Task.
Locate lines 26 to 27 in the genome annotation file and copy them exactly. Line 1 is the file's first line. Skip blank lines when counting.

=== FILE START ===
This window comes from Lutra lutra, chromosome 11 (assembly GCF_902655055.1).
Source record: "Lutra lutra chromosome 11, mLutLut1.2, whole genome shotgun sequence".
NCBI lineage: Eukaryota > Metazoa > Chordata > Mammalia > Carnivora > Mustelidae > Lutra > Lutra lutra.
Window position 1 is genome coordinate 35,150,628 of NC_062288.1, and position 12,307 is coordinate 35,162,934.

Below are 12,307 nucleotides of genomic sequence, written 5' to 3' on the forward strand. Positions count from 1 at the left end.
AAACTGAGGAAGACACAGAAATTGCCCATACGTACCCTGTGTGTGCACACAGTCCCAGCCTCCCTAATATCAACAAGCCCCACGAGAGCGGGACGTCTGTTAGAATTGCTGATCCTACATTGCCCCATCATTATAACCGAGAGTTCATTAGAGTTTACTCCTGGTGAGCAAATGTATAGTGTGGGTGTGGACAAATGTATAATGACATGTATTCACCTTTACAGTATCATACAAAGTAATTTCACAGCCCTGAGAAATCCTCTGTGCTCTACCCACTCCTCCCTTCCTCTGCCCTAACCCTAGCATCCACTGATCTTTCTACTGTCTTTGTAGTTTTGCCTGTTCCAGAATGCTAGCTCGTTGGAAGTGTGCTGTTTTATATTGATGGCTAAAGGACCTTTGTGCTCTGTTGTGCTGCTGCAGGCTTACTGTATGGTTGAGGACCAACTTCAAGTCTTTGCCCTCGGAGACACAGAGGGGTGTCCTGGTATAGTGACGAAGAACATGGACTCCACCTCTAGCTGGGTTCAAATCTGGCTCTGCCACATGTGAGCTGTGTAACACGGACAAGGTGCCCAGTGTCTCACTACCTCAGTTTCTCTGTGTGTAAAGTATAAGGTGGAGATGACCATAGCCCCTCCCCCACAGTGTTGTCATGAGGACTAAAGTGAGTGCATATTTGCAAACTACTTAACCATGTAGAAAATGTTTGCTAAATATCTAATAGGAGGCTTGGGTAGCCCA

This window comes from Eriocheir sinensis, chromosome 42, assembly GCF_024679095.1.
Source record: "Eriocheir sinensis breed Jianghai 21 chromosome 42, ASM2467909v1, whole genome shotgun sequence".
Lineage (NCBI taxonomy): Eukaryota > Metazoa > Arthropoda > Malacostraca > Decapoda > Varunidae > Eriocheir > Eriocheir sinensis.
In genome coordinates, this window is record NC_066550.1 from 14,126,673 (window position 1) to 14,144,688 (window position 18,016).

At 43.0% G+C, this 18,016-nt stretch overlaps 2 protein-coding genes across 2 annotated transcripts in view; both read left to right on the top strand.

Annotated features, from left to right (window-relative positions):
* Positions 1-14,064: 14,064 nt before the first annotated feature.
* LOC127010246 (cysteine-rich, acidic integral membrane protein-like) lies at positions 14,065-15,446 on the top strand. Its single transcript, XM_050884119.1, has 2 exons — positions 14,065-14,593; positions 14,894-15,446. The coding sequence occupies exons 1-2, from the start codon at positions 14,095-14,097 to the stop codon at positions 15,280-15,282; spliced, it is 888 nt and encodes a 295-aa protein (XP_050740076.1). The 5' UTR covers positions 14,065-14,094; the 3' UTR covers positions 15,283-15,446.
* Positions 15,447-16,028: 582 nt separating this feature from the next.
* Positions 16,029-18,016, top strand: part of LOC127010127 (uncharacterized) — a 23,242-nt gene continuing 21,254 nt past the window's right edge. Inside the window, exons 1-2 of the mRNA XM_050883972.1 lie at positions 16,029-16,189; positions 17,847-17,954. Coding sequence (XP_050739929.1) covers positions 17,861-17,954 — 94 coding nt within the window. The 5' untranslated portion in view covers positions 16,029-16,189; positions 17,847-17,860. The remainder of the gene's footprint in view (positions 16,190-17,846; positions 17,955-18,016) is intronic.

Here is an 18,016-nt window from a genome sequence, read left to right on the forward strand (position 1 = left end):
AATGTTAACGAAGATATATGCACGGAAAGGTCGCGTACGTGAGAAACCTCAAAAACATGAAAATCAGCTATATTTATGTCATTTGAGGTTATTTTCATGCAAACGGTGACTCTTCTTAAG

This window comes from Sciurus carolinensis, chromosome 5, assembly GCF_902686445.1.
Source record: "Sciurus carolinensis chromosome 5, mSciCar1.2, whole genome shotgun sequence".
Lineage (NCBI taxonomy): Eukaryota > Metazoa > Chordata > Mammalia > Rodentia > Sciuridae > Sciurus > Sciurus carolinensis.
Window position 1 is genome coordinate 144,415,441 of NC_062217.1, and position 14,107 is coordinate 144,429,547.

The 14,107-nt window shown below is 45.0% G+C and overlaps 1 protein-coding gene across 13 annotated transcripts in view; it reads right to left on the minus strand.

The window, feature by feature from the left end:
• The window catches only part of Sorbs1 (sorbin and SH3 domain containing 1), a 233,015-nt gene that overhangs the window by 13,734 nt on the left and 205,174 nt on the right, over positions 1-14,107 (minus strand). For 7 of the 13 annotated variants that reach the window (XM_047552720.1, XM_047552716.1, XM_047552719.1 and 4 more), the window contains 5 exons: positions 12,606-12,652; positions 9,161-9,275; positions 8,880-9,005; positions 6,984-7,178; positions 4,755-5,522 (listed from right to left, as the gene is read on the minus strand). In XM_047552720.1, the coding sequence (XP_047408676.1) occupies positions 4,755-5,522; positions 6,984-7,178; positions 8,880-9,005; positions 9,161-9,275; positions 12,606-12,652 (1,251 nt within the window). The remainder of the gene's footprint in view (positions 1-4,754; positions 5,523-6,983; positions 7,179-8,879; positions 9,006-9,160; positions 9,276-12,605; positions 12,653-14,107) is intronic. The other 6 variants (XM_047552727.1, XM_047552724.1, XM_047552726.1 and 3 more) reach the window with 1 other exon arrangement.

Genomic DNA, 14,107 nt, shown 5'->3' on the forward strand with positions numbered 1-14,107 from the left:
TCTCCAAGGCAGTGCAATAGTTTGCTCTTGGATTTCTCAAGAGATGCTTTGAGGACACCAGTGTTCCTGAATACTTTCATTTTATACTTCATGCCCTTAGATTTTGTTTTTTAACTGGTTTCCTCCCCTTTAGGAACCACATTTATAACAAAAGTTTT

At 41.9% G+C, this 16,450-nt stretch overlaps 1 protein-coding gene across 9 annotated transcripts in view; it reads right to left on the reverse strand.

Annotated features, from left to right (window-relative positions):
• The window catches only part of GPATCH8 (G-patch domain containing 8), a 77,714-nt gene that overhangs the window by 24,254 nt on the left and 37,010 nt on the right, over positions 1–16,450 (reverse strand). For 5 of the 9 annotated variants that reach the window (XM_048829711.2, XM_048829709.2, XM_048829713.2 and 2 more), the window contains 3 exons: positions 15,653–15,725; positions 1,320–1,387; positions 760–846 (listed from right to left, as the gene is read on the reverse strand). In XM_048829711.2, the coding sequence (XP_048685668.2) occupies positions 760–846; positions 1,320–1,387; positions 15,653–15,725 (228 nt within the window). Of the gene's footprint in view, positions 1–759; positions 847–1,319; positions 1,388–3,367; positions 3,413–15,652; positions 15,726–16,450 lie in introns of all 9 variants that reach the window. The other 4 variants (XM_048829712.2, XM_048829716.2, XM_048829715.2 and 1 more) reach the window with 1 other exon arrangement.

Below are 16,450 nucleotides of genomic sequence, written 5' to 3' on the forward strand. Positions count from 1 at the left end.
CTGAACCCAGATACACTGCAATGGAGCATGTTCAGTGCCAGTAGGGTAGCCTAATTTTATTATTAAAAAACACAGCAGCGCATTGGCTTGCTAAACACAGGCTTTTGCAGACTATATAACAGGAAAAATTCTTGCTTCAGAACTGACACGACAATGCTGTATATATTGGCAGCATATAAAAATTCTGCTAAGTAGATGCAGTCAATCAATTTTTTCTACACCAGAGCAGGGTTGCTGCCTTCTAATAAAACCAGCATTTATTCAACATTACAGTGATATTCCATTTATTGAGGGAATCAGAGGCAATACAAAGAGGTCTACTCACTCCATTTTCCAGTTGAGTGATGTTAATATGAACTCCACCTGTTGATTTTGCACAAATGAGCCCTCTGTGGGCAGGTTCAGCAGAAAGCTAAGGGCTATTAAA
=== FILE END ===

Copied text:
Genomic DNA, 14,107 nt, shown 5'->3' on the forward strand with positions numbered 1-14,107 from the left:
TCTCCAAGGCAGTGCAATAGTTTGCTCTTGGATTTCTCAAGAGATGCTTTGAGGACACCAGTGTTCCTGAATACTTTCATTTTATACTTCATGCCCTTAGATTTTGTTTTTTAACTGGTTTCCTCCCCTTTAGGAACCACATTTATAACAAAAGTTTT